" Everyone has the right to live his or her life free from racism and prejudice"
Over a number of generations Scotland has gained a well-deserved reputation of being a welcoming and inclusive country. In the same way in which tens of thousands of Scots who left these shores to create new lives have been welcomed in their new adopted homelands, so too Scotland has warmly received new citizens who have brought a rich diversity to our communities and created a vibrant and dynamic nation.
Yet despite our tradition and the warm welcome which we give, many of our fellow Scots face barriers in their way, which impedes not just the fulfilling of their potential, but which harms Scotland as a whole. We don't want anyone to be marginalised or abused because of their race, but sadly that is still the case for many in Scotland. The Scottish Government is striving to create a fair and just society for all who live here. If we want Scotland to be a place where race is not a determinant of an individual's ability to fulfil their potential, then we need to continue to take steps to remove barriers and create equal opportunities for all.
That is why I am publishing this action plan. It re-states our commitment to race equality and outlines the clear steps we will take to deliver on this commitment. Our action plan has been informed by the work of the Independent Race Equality Adviser, Kaliani Lyle. I want to thank her and our race equality and strategic partners for working with us to develop this Action Plan. Ms Lyle has rightly noted that we are some way off achieving our ambition of equality.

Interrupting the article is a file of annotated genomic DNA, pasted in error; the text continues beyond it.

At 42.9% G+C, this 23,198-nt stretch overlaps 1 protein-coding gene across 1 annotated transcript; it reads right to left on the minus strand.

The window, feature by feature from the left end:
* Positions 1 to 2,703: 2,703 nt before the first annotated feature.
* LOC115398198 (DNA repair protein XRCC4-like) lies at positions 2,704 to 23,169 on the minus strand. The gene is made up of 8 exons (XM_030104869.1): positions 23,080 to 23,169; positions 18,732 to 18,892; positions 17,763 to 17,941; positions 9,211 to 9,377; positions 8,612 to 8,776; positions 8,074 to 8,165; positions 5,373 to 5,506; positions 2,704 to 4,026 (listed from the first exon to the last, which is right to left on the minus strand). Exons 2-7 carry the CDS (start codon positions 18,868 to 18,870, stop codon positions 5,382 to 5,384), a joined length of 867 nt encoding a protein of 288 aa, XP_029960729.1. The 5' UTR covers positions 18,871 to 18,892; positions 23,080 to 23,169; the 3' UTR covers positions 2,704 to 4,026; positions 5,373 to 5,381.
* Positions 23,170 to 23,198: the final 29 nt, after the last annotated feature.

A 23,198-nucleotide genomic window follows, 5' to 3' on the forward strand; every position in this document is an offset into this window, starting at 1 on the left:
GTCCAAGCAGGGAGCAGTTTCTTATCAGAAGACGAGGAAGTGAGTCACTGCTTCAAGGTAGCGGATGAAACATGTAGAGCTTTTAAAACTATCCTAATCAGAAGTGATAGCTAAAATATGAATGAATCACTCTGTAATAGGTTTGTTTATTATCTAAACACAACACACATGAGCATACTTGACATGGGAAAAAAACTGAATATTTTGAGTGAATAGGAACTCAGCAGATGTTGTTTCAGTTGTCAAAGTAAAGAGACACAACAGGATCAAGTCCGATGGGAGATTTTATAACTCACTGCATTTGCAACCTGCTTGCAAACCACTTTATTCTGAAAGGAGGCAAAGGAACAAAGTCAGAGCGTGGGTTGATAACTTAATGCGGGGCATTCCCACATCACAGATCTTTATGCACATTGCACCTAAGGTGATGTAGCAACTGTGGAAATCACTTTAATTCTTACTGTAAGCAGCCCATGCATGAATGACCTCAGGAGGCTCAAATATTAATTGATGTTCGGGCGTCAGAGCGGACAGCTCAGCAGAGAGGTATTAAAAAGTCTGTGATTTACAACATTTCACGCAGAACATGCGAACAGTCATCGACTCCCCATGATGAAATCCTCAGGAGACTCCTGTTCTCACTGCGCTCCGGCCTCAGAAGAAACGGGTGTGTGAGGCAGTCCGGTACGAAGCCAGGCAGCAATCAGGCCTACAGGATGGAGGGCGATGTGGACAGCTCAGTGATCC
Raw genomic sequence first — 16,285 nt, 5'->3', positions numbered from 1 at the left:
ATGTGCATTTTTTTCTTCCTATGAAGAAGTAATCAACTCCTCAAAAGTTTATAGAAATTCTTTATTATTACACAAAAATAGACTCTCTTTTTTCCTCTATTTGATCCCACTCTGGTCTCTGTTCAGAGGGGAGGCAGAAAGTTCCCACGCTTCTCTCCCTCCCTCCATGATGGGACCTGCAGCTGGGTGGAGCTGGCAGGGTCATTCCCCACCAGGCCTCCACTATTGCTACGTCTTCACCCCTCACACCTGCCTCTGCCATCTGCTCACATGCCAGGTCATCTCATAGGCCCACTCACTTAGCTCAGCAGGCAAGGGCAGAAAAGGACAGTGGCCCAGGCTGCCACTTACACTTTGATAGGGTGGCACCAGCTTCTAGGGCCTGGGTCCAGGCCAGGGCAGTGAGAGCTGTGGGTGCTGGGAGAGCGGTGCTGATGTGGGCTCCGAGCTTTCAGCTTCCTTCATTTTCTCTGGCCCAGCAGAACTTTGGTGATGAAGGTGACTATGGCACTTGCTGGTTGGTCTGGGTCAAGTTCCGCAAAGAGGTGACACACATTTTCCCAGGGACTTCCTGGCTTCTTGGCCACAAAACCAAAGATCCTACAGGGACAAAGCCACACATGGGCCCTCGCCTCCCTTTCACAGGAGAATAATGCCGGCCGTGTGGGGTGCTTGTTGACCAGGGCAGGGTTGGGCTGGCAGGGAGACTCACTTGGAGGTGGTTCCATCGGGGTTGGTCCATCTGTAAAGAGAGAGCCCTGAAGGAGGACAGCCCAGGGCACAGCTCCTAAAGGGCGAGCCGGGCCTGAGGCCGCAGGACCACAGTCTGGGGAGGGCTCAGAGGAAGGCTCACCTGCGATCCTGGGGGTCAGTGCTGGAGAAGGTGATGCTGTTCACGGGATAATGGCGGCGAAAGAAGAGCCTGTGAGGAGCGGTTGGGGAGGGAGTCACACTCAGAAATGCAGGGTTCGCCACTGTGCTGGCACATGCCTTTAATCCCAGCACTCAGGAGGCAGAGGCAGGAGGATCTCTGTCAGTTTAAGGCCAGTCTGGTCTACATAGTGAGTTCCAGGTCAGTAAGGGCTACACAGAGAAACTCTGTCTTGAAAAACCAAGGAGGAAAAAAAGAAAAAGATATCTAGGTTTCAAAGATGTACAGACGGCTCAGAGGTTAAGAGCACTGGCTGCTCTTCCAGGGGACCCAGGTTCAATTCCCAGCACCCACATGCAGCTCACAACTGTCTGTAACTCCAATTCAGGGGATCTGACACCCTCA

The reality is that in Scotland today, people from minority ethnic communities are twice as likely to be unemployed, run a higher risk of poverty and are more likely to live in overcrowded homes. Some minority ethnic groups are also disproportionately affected by poor health, and yet have lower take up of preventative health measures, such as screening programmes. We need to tackle all of these issues. Just as we need to take action against discrimination, particularly amongst Gypsy/Travellers, and the thousands of racist incidents reported in Scotland every year.
I believe that our ambition of achieving a fairer Scotland is one to which we should all aspire and although the specific actions set out in this plan have a very clear focus of activity and allocation of responsibility, this is a job for all of us. Whilst government can give a lead, it is for us as a nation to rise to the challenges which we face to help improve the lives of our fellow citizens and create the Scotland that we all want to see. As employers, colleagues and neighbours, across all levels of government and services and society, we must all make the changes necessary.
I am therefore grateful and appreciate the dedicated work and engagement of the vast range of individuals, communities and organisations who continue to strive to make Scotland a better place to live and work.
Cabinet Secretary for Communities, Social Security and Equalities
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